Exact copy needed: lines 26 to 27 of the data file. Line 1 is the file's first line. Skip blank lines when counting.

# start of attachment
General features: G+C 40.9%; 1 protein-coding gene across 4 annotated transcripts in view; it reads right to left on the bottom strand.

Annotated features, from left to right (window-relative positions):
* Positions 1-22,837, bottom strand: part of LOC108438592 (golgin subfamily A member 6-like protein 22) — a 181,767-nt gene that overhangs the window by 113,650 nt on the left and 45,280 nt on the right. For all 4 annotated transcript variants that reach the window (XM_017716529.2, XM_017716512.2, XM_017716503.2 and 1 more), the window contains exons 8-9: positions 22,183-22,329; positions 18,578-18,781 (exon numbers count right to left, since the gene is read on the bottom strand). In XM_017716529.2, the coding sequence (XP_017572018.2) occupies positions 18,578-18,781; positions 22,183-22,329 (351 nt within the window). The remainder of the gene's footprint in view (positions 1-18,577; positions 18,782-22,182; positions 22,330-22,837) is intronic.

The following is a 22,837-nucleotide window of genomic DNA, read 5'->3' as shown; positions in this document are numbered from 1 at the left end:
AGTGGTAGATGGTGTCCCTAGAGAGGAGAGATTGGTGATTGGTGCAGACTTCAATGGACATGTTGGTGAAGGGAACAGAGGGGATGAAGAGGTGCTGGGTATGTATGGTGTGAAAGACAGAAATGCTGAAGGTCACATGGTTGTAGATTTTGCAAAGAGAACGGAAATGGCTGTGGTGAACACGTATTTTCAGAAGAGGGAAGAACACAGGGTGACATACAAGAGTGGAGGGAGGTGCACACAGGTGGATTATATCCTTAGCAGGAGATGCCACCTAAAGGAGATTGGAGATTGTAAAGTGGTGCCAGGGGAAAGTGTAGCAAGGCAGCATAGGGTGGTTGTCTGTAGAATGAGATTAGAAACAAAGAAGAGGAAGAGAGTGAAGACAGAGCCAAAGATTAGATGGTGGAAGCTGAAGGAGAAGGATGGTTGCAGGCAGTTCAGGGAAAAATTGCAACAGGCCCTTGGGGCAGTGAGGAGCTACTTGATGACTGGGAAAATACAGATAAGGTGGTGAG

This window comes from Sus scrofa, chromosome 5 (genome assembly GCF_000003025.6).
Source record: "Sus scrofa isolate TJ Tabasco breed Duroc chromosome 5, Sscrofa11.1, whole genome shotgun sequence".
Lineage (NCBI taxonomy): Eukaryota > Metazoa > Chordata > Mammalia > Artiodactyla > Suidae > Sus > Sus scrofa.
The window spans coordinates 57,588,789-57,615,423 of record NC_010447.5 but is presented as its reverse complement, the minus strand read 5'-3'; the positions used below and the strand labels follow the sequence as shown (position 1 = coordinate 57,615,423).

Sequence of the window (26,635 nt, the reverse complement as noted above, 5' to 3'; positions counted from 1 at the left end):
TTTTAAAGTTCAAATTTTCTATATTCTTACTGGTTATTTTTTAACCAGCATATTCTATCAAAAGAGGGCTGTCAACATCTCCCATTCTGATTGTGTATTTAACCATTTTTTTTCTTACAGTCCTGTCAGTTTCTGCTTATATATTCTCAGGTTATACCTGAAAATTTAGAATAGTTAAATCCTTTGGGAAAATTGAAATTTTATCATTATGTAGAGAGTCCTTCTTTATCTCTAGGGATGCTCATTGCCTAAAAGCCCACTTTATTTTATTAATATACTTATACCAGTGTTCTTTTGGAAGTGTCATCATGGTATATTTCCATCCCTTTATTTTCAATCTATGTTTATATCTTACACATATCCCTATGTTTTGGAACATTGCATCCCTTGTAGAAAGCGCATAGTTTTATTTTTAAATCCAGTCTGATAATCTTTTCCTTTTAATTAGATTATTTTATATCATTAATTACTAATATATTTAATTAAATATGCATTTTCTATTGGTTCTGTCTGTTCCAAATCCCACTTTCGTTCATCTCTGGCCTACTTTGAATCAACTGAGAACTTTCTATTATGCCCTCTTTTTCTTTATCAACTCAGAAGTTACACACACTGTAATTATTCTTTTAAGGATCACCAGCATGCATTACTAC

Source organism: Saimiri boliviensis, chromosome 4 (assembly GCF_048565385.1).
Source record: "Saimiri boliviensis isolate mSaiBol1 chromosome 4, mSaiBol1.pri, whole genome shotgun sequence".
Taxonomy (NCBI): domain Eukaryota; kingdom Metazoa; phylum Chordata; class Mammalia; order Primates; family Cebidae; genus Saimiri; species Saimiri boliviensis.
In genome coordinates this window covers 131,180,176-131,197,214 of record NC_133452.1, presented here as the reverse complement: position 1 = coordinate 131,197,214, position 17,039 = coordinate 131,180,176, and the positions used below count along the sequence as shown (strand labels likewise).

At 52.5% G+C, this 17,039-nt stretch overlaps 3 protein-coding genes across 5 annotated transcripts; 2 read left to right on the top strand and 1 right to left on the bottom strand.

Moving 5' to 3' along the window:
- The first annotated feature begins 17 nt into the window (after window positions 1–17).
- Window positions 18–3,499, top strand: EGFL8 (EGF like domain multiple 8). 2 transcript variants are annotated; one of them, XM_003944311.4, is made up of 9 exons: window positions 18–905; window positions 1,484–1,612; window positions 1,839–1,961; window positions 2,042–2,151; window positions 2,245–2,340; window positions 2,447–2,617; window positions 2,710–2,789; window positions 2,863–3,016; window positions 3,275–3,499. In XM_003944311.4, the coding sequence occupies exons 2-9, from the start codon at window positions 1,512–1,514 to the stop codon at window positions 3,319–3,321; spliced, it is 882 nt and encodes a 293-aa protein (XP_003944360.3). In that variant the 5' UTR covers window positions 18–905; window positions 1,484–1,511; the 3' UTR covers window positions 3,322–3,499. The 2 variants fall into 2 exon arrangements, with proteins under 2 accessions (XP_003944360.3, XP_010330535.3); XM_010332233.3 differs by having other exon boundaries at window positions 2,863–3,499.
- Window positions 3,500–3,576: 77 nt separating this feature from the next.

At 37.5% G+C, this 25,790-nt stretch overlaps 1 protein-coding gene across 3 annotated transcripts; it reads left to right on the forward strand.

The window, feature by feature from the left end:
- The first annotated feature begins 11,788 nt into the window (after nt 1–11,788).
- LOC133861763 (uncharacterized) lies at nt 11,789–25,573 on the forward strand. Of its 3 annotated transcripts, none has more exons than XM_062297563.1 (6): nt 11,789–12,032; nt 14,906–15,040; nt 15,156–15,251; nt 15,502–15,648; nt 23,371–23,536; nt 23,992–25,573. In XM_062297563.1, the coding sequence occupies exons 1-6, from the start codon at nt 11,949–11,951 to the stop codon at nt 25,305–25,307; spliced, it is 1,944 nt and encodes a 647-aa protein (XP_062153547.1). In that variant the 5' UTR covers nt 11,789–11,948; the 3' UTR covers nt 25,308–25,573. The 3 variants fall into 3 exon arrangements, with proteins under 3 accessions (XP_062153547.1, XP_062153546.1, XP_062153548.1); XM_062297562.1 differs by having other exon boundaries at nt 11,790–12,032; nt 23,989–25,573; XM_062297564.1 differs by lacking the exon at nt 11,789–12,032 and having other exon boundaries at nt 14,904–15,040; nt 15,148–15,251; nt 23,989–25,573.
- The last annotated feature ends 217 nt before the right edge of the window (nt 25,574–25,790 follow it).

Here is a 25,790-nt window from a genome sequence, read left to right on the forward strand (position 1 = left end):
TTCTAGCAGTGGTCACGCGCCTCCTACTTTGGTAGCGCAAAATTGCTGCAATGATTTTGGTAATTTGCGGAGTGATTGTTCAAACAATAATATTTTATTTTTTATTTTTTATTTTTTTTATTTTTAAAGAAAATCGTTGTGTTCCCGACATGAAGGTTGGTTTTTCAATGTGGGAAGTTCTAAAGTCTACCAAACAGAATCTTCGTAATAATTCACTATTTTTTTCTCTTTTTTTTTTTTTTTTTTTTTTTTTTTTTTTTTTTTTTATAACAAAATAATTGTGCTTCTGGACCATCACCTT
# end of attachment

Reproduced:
Here is a 25,790-nt window from a genome sequence, read left to right on the forward strand (position 1 = left end):
TTCTAGCAGTGGTCACGCGCCTCCTACTTTGGTAGCGCAAAATTGCTGCAATGATTTTGGTAATTTGCGGAGTGATTGTTCAAACAATAATATTTTATTTTTTATTTTTTATTTTTTTTATTTTTAAAGAAAATCGTTGTGTTCCCGACATGAAGGTTGGTTTTTCAATGTGGGAAGTTCTAAAGTCTACCAAACAGAATCTTCGTAATAATTCACTATTTTTTTCTCTTTTTTTTTTTTTTTTTTTTTTTTTTTTTTTTTTTTTTATAACAAAATAATTGTGCTTCTGGACCATCACCTT